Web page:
March 10th, 2017|Categories: Product Design|Sectors: , , , , |

DNA may hold key to building super computers of the future

One of the most complex, essential, and amazing components of life that holds the key to genetic codes throughout nature, DNA is now being touted as a key to building faster and more efficient computers. This Edgy Labs article details research to mimic DNA’s self-replicating properties to create a computer system that grow as it computes. Looking to nature could create “exponentially” faster computers.

Curated by Janine Benyus

Examining biomimicry’s ‘significant potential’ in architecture

March 2nd, 2017|Categories: Architecture, Product Design|Sectors: |

Examining biomimicry’s ‘significant potential’ in architecture

While I think “What can humans learn from nature?” is a better design question than “Can human intelligence design better than nature?” the Design Exchange’s Evolution exhibit in Toronto appears to present some fascinating demonstrations of biomechanics and design opportunities through investigating how nature works. Shauna Levy, President and CEO of Design Exchange, says in this Canadian Architect article, “There is significant potential for innovation through exploration of biomimicry and we have an opportunity to showcase how some Canadian designers have addressed it.”

Erin-01Curated by Erin Rovalo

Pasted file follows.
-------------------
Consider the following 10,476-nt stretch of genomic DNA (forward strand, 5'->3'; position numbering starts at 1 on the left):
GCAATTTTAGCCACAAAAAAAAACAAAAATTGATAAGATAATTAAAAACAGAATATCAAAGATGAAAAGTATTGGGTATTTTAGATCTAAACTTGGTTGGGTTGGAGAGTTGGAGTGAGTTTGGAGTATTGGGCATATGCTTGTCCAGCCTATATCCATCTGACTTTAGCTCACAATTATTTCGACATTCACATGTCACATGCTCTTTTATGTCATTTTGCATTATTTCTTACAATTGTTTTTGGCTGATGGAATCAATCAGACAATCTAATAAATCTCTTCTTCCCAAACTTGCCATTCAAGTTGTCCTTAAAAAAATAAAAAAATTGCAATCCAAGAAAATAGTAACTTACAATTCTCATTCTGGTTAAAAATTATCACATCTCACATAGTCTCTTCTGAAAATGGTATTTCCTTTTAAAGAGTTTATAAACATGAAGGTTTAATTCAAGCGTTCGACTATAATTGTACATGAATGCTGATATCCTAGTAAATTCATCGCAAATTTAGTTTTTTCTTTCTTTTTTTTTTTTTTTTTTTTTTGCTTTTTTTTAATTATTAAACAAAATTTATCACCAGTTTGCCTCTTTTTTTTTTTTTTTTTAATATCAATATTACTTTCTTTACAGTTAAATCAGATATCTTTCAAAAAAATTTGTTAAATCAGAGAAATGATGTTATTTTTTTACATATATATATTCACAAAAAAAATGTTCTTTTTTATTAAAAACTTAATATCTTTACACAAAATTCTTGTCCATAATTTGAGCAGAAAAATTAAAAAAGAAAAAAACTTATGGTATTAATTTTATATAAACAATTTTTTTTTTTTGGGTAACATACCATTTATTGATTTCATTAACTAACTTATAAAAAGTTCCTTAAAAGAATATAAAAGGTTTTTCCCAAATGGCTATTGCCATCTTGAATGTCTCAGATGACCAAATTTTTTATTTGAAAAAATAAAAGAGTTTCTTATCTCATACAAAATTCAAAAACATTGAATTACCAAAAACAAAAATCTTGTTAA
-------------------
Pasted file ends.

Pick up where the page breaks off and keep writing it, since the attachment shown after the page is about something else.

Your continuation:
Researchers identify missing link in spider silk emulation

February 17th, 2017|Categories: Additive Manufacturing, Materials, Textiles|Sectors: , , , , , , , , , , |

Researchers identify missing link in spider silk emulation

The limitation to emulating the super properties of spider silk for the last decade has not been the chemistry, but rather the method of extrusion. Turns out the amazing dynamics of spider silk rely critically on how the silk itself is spun through the spider’s spinnerets. The technology detailed in this Seeker article will open up possibilities for silk emulation for applications far beyond the suggested nerve repair opportunity.

Dayna-01Curated by Dayna Baumeister

Dolphins help solve tricky design challenge

February 10th, 2017|Categories: Materials, Product Design, Structures|Sectors: , , , |

Dolphins help solve tricky design challenge

The challenge: Design a micro, hyper-efficient laptop fan. The solution? In this case, computer manufacturing company Lenovo turned to one of our favorite sea mammals, the dolphin. By designing the fan to mimic the shape and design of a dolphin body, they were able to solve a sticky problem and create a high-performance fan for their laptops. Learn more in this Great Big Story video.

Jenna-01Curated by Jenna Cederberg

New technology could help us emulate nature’s brilliant shapes

February 4th, 2017|Categories: Additive Manufacturing, Architecture, Carbon, Energy Efficiency, Engineering, Materials, Product Design, Structures, Textiles, Water|Sectors: , , , , , , , , , , , , , , , , , , , |

New technology could help us emulate nature’s brilliant shapes

The key to many of nature’s strategies is using shape rather than material. Emulating those shapes, especially at the nano-scale, has proven challenging. This new platform technology has the potential to leverage the shape of nature’s surface textures to add functionality to a wide variety of surfaces by building from the bottom up.

Dayna-01Curated by Dayna Baumeister